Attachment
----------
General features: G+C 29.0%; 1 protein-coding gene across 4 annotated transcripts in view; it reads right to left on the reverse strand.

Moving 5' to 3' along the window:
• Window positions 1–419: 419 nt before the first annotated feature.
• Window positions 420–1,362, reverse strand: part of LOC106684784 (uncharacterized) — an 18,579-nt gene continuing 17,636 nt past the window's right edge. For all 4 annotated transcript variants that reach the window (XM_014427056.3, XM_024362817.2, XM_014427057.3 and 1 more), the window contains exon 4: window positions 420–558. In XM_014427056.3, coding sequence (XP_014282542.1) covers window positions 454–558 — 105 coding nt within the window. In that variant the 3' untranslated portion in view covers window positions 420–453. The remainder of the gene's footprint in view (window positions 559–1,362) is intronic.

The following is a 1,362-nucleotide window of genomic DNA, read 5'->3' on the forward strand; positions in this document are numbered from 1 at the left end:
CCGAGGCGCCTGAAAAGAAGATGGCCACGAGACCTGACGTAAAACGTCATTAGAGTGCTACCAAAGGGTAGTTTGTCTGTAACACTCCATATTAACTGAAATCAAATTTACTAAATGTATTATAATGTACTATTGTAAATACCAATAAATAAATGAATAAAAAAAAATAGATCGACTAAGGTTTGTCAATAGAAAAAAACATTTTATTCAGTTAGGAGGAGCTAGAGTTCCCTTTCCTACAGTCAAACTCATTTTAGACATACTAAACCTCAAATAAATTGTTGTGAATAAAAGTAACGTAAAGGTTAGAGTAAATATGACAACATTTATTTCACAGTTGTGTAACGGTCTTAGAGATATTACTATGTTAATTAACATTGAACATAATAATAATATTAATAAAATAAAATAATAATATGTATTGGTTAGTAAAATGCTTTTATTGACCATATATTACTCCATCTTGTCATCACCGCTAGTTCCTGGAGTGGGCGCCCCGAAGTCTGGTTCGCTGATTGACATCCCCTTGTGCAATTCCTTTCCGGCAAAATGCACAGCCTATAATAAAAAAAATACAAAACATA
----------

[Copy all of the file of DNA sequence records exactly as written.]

General features: G+C 29.0%; 1 protein-coding gene across 4 annotated transcripts in view; it reads right to left on the reverse strand.

Moving 5' to 3' along the window:
• Window positions 1–419: 419 nt before the first annotated feature.
• Window positions 420–1,362, reverse strand: part of LOC106684784 (uncharacterized) — an 18,579-nt gene continuing 17,636 nt past the window's right edge. For all 4 annotated transcript variants that reach the window (XM_014427056.3, XM_024362817.2, XM_014427057.3 and 1 more), the window contains exon 4: window positions 420–558. In XM_014427056.3, coding sequence (XP_014282542.1) covers window positions 454–558 — 105 coding nt within the window. In that variant the 3' untranslated portion in view covers window positions 420–453. The remainder of the gene's footprint in view (window positions 559–1,362) is intronic.

The following is a 1,362-nucleotide window of genomic DNA, read 5'->3' on the forward strand; positions in this document are numbered from 1 at the left end:
CCGAGGCGCCTGAAAAGAAGATGGCCACGAGACCTGACGTAAAACGTCATTAGAGTGCTACCAAAGGGTAGTTTGTCTGTAACACTCCATATTAACTGAAATCAAATTTACTAAATGTATTATAATGTACTATTGTAAATACCAATAAATAAATGAATAAAAAAAAATAGATCGACTAAGGTTTGTCAATAGAAAAAAACATTTTATTCAGTTAGGAGGAGCTAGAGTTCCCTTTCCTACAGTCAAACTCATTTTAGACATACTAAACCTCAAATAAATTGTTGTGAATAAAAGTAACGTAAAGGTTAGAGTAAATATGACAACATTTATTTCACAGTTGTGTAACGGTCTTAGAGATATTACTATGTTAATTAACATTGAACATAATAATAATATTAATAAAATAAAATAATAATATGTATTGGTTAGTAAAATGCTTTTATTGACCATATATTACTCCATCTTGTCATCACCGCTAGTTCCTGGAGTGGGCGCCCCGAAGTCTGGTTCGCTGATTGACATCCCCTTGTGCAATTCCTTTCCGGCAAAATGCACAGCCTATAATAAAAAAAATACAAAACATA